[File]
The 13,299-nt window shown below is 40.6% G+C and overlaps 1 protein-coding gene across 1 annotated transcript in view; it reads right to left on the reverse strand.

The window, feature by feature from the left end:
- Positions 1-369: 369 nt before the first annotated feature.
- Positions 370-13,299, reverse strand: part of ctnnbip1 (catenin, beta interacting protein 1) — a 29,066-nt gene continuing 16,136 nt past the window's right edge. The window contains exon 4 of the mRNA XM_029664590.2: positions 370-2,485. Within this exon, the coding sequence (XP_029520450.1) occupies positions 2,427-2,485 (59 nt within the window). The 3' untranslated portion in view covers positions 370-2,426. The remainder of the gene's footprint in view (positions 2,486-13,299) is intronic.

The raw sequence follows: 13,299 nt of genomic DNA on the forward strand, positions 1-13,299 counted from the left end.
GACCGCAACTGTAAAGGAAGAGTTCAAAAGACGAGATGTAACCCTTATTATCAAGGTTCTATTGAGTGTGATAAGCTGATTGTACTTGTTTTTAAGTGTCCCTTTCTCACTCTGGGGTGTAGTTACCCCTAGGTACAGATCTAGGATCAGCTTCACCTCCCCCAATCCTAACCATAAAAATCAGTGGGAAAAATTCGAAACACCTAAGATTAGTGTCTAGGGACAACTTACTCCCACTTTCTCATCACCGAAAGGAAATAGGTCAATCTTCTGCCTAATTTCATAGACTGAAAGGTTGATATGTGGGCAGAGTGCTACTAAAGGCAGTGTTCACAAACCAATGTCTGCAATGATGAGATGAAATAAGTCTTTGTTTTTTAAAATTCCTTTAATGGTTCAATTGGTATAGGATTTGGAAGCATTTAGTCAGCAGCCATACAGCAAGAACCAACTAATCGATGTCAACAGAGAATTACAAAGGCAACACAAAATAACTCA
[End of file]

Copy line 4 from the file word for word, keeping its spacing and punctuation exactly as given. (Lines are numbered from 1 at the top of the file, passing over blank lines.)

- Positions 370-13,299, reverse strand: part of ctnnbip1 (catenin, beta interacting protein 1) — a 29,066-nt gene continuing 16,136 nt past the window's right edge. The window contains exon 4 of the mRNA XM_029664590.2: positions 370-2,485. Within this exon, the coding sequence (XP_029520450.1) occupies positions 2,427-2,485 (59 nt within the window). The 3' untranslated portion in view covers positions 370-2,426. The remainder of the gene's footprint in view (positions 2,486-13,299) is intronic.